Recommended for readers 4-7
Recommended for readers 12+
The novel of a boy and his dog is brutal and beautiful, all at once. JC is a Haitian child who’s already experienced a brutal life on the streets and orphanages of Haiti when the earthquake strikes. He’s adopted by a rescue worker and her husband and brought to America, but when his new mother is back in Haiti, his stepfather locks JC and his dog, Boy, in a kennel. The story, told in the form of conversations JC has with Boy, unfolds and we learn about JC’s life, and the terrible moment where he and Boy were banished to the kennel.
Goodnight, Boy goes to dark places, but JC’s voice is strong, clear, and stands as a beacon for Boy and for readers. He always holds out hope that things will get better, taking comfort in the smallest moments of light, like hearing children play or seeing balloons from the kennel. As he tells Boy – and us – his story, we learn about grief and loss, but we learn about perseverance and hope, all the same. An intense read, Goodnight Boy is a strong addition to YA bookshelves and can easily cross over to adult reading. It’s a great book for discussion.
Recommended for ages 3-7
Lou and her friends are adventurers! They run faster than airplanes, build mighty fortresses, and rescue wild animals. One day, though, Lou’s friends decide to make a nearby tree the location of their pirate ship, and Lou balks. She’s never climbed a tree before. She likes her adventures to be down, on the ground. Her friends scurry up the tree, but Lou’s not going. What will it take for Lou to get up that tree?
Kids will recognize themselves in Lou, whose got a vibrant imagination, a great group of friends, and a healthy fear of a climbing a tree, which – let’s be honest – can be a pretty scary thing. Like most kids, Lou tries to divert her friends’ attention by suggesting “not-up-a-tree games” and stalling (changing her shoes, claiming an injury, spotting an asteroid heading right for them). With her friends’ encouragement, Lou does attempt that climb – and when she doesn’t make it, her friends are right there for her, heading for a playground to continue their game. Is Lou defeated? Nope. She’s going to try again, maybe even tomorrow. Showing a child overcome her fear and her self-reliance when she doesn’t succeed the first time sends a positive message to kids who may struggle with anxiety over new situations; surrounding her main character with supportive friends sends a message to all kids, to support one another and to compromise.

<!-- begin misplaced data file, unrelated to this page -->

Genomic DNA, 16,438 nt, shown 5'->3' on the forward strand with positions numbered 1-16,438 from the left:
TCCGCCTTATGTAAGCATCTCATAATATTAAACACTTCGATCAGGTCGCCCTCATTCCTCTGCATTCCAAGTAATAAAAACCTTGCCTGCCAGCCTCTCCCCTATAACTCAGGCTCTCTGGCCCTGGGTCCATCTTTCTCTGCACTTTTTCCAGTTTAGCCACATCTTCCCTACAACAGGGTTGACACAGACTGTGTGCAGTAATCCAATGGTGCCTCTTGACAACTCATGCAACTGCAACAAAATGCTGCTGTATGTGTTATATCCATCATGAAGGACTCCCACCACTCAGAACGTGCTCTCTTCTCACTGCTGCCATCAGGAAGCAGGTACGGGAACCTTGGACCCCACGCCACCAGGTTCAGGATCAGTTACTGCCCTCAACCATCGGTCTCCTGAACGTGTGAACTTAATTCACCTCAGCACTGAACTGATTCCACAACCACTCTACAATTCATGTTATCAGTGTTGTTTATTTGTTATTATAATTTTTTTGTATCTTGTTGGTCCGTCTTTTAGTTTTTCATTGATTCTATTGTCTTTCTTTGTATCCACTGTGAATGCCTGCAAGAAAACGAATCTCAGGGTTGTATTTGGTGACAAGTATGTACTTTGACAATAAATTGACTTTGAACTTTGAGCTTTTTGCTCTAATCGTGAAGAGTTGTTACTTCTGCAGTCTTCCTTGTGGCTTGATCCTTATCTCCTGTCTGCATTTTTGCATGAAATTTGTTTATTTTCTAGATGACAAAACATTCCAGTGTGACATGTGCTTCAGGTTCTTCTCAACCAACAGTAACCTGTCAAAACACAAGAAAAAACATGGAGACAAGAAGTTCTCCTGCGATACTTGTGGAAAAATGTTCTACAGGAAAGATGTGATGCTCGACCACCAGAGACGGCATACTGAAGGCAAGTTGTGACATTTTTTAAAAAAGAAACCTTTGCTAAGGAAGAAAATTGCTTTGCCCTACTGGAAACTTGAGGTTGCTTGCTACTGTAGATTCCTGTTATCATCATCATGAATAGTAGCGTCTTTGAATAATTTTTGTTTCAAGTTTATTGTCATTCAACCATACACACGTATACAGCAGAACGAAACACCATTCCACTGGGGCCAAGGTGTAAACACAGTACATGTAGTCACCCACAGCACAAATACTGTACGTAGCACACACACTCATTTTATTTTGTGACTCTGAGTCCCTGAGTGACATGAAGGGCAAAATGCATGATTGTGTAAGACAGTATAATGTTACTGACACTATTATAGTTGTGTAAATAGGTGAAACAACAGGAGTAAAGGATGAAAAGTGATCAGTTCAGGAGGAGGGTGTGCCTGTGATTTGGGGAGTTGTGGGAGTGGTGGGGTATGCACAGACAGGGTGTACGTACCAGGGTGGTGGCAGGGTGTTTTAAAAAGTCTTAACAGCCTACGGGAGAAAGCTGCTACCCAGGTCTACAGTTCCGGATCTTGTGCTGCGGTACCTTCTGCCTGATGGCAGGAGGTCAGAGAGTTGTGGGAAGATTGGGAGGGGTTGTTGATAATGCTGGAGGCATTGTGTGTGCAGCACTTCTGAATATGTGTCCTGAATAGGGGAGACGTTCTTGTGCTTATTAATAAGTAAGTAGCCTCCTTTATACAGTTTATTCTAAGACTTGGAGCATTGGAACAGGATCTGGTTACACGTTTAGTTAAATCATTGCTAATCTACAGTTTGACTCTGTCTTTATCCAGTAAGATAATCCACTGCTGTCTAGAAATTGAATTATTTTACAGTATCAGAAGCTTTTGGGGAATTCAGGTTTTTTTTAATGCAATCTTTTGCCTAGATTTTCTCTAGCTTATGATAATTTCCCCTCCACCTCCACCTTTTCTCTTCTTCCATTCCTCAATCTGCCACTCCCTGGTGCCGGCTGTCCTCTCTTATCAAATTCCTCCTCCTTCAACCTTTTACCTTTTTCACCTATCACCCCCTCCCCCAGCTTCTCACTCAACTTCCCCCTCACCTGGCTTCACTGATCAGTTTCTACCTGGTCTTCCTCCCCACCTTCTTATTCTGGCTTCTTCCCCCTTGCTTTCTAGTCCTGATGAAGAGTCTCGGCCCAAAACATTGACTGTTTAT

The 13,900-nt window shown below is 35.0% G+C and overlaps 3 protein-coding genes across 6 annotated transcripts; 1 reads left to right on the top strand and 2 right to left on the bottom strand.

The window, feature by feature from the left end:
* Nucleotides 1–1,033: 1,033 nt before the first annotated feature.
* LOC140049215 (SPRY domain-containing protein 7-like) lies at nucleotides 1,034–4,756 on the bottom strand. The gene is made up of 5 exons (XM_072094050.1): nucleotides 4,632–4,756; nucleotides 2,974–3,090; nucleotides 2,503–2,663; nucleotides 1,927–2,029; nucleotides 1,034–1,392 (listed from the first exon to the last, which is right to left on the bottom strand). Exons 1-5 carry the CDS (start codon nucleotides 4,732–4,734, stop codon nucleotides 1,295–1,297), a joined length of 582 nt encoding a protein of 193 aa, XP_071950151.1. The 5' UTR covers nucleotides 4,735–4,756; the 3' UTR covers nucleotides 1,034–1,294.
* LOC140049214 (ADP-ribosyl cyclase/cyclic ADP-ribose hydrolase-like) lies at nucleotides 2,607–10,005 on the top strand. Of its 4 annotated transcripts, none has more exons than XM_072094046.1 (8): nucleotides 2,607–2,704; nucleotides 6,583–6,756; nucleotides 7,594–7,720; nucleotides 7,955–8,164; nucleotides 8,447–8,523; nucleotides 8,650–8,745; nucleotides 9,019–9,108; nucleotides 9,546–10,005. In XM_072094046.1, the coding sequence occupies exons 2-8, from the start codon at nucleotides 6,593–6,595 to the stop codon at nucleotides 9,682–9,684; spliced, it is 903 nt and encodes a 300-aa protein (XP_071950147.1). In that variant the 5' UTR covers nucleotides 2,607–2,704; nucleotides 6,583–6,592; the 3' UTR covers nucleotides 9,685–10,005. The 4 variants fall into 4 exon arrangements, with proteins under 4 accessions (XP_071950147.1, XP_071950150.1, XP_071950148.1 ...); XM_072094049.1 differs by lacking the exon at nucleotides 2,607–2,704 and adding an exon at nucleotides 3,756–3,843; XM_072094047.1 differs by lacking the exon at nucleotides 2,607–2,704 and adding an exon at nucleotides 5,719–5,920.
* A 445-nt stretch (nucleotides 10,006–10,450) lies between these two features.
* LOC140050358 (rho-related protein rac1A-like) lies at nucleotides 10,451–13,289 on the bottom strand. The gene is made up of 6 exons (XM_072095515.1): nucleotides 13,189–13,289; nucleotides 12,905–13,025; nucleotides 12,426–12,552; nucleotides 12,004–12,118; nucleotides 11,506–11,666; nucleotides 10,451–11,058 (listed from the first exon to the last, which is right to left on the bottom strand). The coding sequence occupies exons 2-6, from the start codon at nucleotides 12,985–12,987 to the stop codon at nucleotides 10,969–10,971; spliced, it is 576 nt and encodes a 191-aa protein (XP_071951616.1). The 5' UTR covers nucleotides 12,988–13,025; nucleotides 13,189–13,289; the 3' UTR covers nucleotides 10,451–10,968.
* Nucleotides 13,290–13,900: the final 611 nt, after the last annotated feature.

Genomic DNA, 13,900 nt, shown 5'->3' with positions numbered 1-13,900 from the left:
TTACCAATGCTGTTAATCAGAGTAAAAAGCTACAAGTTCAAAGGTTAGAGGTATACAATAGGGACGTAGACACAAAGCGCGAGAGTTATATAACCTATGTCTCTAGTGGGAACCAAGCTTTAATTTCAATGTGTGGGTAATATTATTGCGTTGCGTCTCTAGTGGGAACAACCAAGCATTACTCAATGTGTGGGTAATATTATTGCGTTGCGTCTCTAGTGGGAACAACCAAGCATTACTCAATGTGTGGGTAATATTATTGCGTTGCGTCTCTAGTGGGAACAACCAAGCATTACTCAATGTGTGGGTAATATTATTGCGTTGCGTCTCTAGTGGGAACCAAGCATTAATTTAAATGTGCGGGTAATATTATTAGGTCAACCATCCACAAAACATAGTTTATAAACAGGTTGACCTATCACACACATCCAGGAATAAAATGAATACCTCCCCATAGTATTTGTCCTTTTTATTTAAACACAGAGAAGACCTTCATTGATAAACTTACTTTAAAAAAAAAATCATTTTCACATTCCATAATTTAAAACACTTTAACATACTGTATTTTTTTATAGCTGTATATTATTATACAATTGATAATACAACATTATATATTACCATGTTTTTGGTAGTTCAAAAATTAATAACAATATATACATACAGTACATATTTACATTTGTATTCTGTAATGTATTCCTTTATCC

The digital art is fun and will appeal to all kids; the group of friends is diverse and no one is relegated to “girl” or “boy” roles here – they’re all pirates, race car drivers, or deep sea divers. They’re kids, playing together, like kids do.
I loved Ashley Spires’ award-winning book, The Most Magnificent Thing, and her Binky the Space Cat series has been a winner at any library I’ve worked at. I love her positive messages of self-reliance and the power of imagination, and I can’t wait to get this book on the shelves next to my other Spires books. A great book for elementary collections and kids who are learning that it’s okay to be scared sometimes.
Check out Ashley Spires’ website for more of her artwork and information about her books.
Recommended for ages 9-13
Newbery winner Katherine Applegate is back, following up the award-winning The One and Only Ivan with Crenshaw, the tale of an imaginary friend who knows when his boy needs him.
Jackson’s family is having a rough time of it. His dad is chronically ill, and his mom is having a hard time making ends meet. They’re hungry and they’ve sold their furniture and are looking at the possibility of living in their minivan. Again.
And just like that, Crenshaw appears. Jackson’s childhood imaginary friend is a huge cat who just shows up when he’s needed. And Jackson needs something to believe in; something to cling to. Will Crenshaw be enough?
Katherine Applegate brought me to tears with The One and Only Ivan, and here, she continues her talent for drawing readers in with an emotional tale of friendship and resilience. Applegate addresses a social issue we don’t read much about, but exists: homeless families, transient families, and the effect this has on the children. She also shows us that all friends matter – even the ones we create to get us through the rough times.
Crenshaw will be out in September. Get it on your classroom and library shelves. This would be a great book to recommend and read for a social issues lesson and discussion. My sons’ elementary school takes part in the annual Penny Harvest program, where students collect pennies (or greater denominations, but every penny helps), and then decides on organizations to donate the total to. Wrapping this book reading around a Penny Harvest program or a canned food drive could lead to a meaningful discussion about helping others and bringing attention to families in need.